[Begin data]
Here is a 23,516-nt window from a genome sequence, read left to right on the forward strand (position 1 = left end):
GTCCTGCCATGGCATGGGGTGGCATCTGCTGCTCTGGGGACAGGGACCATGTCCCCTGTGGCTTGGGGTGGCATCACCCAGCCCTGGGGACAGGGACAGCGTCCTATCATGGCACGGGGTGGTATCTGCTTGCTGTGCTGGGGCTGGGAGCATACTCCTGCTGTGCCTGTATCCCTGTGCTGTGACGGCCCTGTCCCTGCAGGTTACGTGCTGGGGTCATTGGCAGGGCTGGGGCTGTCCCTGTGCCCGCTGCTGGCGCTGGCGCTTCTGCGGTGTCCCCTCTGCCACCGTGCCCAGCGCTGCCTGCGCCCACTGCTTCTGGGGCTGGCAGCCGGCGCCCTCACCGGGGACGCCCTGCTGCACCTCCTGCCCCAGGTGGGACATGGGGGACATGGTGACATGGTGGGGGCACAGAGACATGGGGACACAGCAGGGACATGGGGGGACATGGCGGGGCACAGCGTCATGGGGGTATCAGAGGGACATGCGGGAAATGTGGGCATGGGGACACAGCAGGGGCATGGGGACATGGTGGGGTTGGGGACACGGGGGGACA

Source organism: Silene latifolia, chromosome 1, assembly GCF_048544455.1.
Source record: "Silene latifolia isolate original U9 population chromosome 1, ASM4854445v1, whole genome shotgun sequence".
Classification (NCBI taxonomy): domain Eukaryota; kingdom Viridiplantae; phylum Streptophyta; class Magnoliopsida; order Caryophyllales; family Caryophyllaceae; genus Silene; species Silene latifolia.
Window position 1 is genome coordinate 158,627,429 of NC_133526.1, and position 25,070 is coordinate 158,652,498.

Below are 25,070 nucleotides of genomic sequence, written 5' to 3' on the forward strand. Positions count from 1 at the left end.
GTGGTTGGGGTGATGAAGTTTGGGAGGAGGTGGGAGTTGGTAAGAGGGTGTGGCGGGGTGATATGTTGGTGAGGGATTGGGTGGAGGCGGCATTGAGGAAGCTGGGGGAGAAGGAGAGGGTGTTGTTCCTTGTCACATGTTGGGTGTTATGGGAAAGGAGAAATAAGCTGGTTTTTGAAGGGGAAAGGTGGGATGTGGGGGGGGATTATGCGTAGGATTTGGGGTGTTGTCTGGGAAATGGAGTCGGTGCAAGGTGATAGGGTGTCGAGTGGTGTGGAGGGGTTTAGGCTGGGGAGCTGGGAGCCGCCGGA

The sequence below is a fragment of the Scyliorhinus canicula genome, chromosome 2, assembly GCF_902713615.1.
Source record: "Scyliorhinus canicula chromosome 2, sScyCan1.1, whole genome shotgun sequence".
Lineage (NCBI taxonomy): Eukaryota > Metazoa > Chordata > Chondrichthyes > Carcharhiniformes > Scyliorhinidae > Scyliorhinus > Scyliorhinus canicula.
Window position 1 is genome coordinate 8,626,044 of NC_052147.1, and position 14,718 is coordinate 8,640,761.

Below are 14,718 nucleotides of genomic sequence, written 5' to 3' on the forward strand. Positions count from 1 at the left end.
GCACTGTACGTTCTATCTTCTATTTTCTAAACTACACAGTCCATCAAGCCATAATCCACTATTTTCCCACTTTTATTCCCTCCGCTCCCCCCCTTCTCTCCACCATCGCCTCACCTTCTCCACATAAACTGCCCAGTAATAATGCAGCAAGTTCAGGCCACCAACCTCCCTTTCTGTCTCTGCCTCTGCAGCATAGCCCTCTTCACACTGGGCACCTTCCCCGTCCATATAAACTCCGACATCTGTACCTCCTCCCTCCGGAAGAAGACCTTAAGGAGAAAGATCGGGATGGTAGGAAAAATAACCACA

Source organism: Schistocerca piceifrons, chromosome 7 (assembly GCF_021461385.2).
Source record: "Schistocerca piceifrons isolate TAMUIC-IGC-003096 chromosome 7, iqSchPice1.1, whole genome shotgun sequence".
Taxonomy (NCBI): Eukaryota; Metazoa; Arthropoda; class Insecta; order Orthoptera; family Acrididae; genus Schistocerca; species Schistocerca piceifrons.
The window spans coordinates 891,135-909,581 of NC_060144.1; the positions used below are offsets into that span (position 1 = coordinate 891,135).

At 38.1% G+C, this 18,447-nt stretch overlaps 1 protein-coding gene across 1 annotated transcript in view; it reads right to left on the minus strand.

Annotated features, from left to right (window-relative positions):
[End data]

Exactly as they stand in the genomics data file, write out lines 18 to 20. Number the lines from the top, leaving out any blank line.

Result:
The window spans coordinates 891,135-909,581 of NC_060144.1; the positions used below are offsets into that span (position 1 = coordinate 891,135).

At 38.1% G+C, this 18,447-nt stretch overlaps 1 protein-coding gene across 1 annotated transcript in view; it reads right to left on the minus strand.

Annotated features, from left to right (window-relative positions):